Before the Madonna with the mop

Shuffles down the long corridor
Trying doorknobs, turning mine.
That's just little old me sweating
In the customer's chair, I'll say.
Keep your nose out of it.
I'm not closing up till he breaks.
Charles Simic :

Monday, July 27, 2015

Robert Frost (1874-1963)


The heart can think of no devotion
Greater than being shore to ocean -
Holding the curve of one position,
Counting an endless repetition.
Robert Frost :

Sunday, July 26, 2015

Chris D Aechtner

Details | Slam Poem |  |

The Gardener: A Soft Slam With Flowers

Fillet rhyme’s flesh (except for two remaining
mnemonic muscles)

to see if my skeletons can stand under their own duress
without leaning on gangsterisms and a pocket full of shells.

I have folded the katana four thousand times within my mind—
unsheathed from my eyes, it rides brainwaves,

mulching detritus into fertilizer 
for the seeds I plant in the ruins of your violence.

With every shot you fire,
I plant a flower in the casing, adding more photosynthesis
to turn your smog back into oxygen.

Your "just kidding" is a boomerang-bullet,
its true intentions covered in paint 
that was "Made in China"—

as it flies back ‘round towards your maw,
the paint peels off, and your "just kidding"
comes skidding to a halt (there’s the remaining
mnemonic muscle).

More and more people see your intent beneath the surface,


and you are left in the echo-reverb of your boomerang ballistics,
continuously shooting yourself, 
blaming others for pulling the hair-trigger,

until your words drain-out so badly,
the supposed life-force in your syllables
is a bluff floating on the fear of those who are too weak
to pull the intravenous filled with your "just kidding"

June 6th, 2015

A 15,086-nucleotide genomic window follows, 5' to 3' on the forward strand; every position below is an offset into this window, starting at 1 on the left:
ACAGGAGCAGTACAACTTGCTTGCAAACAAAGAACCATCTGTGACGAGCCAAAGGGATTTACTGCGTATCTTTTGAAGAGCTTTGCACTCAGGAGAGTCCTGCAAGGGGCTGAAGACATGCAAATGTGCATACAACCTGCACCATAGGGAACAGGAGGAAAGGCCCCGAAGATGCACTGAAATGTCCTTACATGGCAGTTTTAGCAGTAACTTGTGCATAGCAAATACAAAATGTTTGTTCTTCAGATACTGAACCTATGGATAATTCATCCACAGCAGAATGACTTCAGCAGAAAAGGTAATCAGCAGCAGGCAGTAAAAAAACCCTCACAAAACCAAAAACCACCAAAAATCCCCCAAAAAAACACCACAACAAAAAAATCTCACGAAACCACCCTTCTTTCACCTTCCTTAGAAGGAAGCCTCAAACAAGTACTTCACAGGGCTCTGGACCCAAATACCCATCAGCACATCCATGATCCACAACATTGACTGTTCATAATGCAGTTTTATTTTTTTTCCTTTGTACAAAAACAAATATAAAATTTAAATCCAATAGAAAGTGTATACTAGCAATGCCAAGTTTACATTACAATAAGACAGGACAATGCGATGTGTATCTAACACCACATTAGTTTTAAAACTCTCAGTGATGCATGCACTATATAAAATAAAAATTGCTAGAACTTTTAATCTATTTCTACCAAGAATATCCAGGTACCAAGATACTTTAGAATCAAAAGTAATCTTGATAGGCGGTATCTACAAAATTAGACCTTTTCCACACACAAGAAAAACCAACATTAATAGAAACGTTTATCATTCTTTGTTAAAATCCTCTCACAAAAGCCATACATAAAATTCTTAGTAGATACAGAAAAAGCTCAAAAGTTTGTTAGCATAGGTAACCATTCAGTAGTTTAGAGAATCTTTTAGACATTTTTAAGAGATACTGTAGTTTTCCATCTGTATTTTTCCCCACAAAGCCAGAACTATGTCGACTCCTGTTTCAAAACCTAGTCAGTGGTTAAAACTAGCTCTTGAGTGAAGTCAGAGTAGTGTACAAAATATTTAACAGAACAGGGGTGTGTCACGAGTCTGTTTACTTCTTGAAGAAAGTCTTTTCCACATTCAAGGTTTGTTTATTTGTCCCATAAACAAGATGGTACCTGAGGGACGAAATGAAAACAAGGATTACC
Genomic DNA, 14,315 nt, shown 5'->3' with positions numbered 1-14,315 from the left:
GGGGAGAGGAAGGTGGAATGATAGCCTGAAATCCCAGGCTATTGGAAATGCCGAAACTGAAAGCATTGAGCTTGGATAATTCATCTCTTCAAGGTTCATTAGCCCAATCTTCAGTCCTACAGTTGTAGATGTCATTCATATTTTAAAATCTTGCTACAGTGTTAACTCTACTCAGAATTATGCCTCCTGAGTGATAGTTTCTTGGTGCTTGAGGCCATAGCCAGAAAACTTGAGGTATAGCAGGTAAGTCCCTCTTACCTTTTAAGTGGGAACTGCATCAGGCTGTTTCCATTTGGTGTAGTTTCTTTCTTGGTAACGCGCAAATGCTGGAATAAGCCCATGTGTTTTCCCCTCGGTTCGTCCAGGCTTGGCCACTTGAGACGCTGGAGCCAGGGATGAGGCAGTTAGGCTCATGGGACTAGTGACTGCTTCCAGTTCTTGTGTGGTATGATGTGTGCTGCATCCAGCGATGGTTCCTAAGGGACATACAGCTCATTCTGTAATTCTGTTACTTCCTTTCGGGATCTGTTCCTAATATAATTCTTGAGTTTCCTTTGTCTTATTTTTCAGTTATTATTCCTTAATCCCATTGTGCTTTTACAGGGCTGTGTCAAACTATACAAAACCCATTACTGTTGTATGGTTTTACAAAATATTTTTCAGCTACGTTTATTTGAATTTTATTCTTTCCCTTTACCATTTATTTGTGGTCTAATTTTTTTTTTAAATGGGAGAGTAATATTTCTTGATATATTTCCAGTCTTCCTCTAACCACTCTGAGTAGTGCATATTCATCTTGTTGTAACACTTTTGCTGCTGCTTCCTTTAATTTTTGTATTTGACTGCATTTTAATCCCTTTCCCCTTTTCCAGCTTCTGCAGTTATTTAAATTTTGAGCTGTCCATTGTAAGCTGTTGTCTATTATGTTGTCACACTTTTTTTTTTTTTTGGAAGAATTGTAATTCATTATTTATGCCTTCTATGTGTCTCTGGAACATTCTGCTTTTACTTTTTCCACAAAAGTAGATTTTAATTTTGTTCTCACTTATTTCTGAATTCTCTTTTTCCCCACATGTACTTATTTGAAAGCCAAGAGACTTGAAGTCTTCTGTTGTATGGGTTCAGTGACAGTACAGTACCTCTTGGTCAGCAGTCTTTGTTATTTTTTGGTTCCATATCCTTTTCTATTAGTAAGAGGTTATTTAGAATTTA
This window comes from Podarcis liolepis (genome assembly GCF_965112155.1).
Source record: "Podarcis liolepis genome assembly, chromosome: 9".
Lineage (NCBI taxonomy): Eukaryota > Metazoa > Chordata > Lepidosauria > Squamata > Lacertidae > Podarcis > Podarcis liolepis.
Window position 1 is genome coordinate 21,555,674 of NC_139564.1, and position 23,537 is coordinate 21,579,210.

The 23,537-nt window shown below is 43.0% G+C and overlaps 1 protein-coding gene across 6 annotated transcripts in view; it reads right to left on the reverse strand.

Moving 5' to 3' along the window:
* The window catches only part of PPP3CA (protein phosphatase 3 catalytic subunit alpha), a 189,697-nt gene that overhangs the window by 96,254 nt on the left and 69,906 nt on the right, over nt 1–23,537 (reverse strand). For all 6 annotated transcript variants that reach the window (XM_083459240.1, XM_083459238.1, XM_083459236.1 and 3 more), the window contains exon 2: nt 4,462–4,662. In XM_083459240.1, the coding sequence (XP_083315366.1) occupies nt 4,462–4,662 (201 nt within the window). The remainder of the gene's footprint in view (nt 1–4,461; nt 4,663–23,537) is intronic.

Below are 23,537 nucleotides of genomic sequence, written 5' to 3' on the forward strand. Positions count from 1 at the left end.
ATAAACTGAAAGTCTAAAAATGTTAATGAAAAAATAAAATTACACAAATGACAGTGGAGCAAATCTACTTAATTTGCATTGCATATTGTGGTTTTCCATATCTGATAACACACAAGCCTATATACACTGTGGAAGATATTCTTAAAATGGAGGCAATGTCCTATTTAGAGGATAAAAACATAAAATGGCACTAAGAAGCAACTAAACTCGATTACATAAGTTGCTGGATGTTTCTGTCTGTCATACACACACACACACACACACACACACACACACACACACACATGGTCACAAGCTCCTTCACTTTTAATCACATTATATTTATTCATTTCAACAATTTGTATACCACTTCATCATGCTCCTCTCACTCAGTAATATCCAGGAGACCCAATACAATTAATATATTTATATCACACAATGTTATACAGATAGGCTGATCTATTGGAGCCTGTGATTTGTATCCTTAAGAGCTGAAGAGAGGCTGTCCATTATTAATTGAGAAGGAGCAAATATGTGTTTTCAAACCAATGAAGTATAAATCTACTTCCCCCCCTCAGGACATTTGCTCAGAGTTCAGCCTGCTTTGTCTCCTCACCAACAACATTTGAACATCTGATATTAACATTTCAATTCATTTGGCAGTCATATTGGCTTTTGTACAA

Saturday, July 25, 2015

Judith Fitzgerald

                                                  ART OF SPECTACLE

So, you feel reckless and lost in the art
Of holding it close while it blows apart —
Every little thing, every little life
slickly glistening, the image, the knife.
And who goes where while what goes wrong, slowly?
Missing in action? The luck of the lowly.
Nobody knows you; now, you know the score,
and somebody can always teach you more.
Open, completely, the heart of never;
learn to treasure the bonds you will sever.
This life, so overfull with hell to pay;
this world and its unconditional sway.
Allow spectacular ravages of earth —
Give us this day our habitual dearth.

Friday, July 24, 2015

Angela Gardner

beyond the footlights

Dream a darkness beyond the footlights
and even if you cannot stand
to read our eyes for applause or censure
at least we are here
shuffling and shifting as time opens out
into the not yet knowing
and at eye-level we are wrapt in the words
that are your and our only clothing
Meaning  both seen and unseen
brushes against our crowding mouths
jostling for an opening, for the wounded beauty
and the cruelty of entry

Thursday, July 23, 2015

Percy Bysshe Shelley (1792-1822)

Love's Philosophy

The fountains mingle with the river,
And the rivers with the ocean;
The winds of heaven mix forever
With a sweet emotion;
Nothing in the world is single;
All things by a law divine
In another's being mingle--
Why not I with thine?

See, the mountains kiss high heaven,
And the waves clasp one another;
No sister flower could be forgiven
If it disdained its brother;
And the sunlight clasps the earth,
And the moonbeams kiss the sea;--
What are all these kissings worth,
If thou kiss not me?
Percy Bysshe Shelley :

Wednesday, July 22, 2015

Charles Bukowski (1920-1994)

Be Kind

we are always asked
to understand the other person's
no matter how
foolish or

one is asked
to view
their total error
their life-waste
especially if they are